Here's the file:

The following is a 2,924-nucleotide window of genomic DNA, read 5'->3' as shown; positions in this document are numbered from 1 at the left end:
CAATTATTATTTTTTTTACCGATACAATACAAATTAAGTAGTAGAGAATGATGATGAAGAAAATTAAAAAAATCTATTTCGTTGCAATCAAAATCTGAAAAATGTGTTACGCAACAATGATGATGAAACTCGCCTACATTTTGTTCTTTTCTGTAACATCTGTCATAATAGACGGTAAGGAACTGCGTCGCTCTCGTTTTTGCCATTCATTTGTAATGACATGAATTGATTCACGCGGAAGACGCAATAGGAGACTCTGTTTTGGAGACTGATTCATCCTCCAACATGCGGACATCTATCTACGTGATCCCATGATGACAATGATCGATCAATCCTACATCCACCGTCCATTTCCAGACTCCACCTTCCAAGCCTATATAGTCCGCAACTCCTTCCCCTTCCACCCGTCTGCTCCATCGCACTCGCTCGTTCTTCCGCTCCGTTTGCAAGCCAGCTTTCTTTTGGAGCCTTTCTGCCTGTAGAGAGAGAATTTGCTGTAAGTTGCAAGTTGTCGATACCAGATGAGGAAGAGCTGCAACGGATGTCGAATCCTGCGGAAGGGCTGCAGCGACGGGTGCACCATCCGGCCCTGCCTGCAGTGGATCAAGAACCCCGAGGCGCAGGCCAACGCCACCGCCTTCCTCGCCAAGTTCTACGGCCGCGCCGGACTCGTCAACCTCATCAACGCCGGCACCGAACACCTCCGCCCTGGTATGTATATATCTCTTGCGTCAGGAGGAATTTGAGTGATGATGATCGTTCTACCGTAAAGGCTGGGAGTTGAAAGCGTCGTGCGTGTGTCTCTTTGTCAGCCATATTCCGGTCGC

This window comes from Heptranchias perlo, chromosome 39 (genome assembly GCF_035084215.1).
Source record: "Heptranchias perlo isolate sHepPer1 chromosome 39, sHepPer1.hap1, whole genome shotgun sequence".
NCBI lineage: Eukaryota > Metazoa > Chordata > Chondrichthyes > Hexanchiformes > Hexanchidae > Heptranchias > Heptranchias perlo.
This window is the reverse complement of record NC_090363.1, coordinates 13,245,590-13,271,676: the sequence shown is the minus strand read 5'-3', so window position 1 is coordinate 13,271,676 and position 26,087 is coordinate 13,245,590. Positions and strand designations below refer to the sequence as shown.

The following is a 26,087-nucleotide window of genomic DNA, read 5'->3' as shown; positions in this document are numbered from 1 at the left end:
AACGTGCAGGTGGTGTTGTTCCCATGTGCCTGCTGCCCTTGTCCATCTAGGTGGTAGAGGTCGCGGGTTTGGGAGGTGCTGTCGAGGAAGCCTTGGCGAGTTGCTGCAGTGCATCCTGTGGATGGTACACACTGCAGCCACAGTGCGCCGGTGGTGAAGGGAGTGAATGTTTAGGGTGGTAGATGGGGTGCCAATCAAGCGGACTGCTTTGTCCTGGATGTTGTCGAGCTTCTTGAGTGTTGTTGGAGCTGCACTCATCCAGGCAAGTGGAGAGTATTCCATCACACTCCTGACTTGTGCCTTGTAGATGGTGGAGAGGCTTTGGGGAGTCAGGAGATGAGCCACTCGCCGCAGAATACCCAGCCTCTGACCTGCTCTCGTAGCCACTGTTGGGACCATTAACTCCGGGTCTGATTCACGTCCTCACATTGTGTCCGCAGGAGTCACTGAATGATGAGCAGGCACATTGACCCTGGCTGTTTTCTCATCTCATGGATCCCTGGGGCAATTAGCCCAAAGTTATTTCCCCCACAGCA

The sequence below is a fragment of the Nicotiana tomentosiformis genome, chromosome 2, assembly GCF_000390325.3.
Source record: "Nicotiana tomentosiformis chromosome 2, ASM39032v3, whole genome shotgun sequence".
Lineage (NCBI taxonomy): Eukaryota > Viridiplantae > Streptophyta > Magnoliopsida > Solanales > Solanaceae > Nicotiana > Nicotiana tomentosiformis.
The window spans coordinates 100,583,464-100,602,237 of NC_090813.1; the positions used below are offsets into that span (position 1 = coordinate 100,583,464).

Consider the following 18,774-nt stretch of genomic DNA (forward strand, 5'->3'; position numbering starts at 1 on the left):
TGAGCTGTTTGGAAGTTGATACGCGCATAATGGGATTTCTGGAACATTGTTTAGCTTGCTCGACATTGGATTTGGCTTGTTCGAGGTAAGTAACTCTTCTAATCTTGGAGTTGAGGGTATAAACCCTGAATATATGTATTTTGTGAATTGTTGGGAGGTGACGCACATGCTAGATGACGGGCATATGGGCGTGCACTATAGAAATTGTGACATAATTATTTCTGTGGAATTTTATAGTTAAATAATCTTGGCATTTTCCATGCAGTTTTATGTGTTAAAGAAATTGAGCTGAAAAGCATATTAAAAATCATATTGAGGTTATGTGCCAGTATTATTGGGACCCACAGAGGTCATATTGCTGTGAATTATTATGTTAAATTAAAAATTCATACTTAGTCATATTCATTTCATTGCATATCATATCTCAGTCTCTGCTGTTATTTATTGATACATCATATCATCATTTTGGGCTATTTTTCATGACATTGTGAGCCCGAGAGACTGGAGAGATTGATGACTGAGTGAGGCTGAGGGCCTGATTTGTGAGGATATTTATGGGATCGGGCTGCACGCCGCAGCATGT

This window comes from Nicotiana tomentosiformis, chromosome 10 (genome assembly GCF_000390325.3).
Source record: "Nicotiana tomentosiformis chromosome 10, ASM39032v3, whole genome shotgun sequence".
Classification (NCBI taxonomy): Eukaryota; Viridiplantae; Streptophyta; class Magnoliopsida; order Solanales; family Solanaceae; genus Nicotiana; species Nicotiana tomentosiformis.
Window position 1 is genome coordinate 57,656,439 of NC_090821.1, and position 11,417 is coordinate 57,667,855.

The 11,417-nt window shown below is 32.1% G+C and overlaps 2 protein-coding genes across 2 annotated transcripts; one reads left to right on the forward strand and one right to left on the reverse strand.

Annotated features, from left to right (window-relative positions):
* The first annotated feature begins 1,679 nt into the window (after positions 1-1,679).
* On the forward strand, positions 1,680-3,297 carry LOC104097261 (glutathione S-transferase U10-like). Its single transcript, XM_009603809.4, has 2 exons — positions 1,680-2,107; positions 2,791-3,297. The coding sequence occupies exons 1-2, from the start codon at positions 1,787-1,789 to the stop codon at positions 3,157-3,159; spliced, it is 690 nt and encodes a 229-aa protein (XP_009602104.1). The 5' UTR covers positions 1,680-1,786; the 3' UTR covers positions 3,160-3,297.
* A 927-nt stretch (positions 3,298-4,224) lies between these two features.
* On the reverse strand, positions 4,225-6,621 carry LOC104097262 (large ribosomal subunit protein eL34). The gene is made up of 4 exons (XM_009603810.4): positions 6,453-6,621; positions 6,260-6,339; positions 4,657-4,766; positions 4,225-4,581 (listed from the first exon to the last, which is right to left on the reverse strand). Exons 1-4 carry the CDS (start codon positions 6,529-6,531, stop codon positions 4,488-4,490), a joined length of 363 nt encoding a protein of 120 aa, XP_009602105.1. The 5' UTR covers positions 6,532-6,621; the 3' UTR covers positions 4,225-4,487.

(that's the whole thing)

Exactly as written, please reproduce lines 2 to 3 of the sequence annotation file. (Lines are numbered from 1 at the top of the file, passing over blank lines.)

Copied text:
CAATTATTATTTTTTTTACCGATACAATACAAATTAAGTAGTAGAGAATGATGATGAAGAAAATTAAAAAAATCTATTTCGTTGCAATCAAAATCTGAAAAATGTGTTACGCAACAATGATGATGAAACTCGCCTACATTTTGTTCTTTTCTGTAACATCTGTCATAATAGACGGTAAGGAACTGCGTCGCTCTCGTTTTTGCCATTCATTTGTAATGACATGAATTGATTCACGCGGAAGACGCAATAGGAGACTCTGTTTTGGAGACTGATTCATCCTCCAACATGCGGACATCTATCTACGTGATCCCATGATGACAATGATCGATCAATCCTACATCCACCGTCCATTTCCAGACTCCACCTTCCAAGCCTATATAGTCCGCAACTCCTTCCCCTTCCACCCGTCTGCTCCATCGCACTCGCTCGTTCTTCCGCTCCGTTTGCAAGCCAGCTTTCTTTTGGAGCCTTTCTGCCTGTAGAGAGAGAATTTGCTGTAAGTTGCAAGTTGTCGATACCAGATGAGGAAGAGCTGCAACGGATGTCGAATCCTGCGGAAGGGCTGCAGCGACGGGTGCACCATCCGGCCCTGCCTGCAGTGGATCAAGAACCCCGAGGCGCAGGCCAACGCCACCGCCTTCCTCGCCAAGTTCTACGGCCGCGCCGGACTCGTCAACCTCATCAACGCCGGCACCGAACACCTCCGCCCTGGTATGTATATATCTCTTGCGTCAGGAGGAATTTGAGTGATGATGATCGTTCTACCGTAAAGGCTGGGAGTTGAAAGCGTCGTGCGTGTGTCTCTTTGTCAGCCATATTCCGGTCGC

This window comes from Heptranchias perlo, chromosome 39 (genome assembly GCF_035084215.1).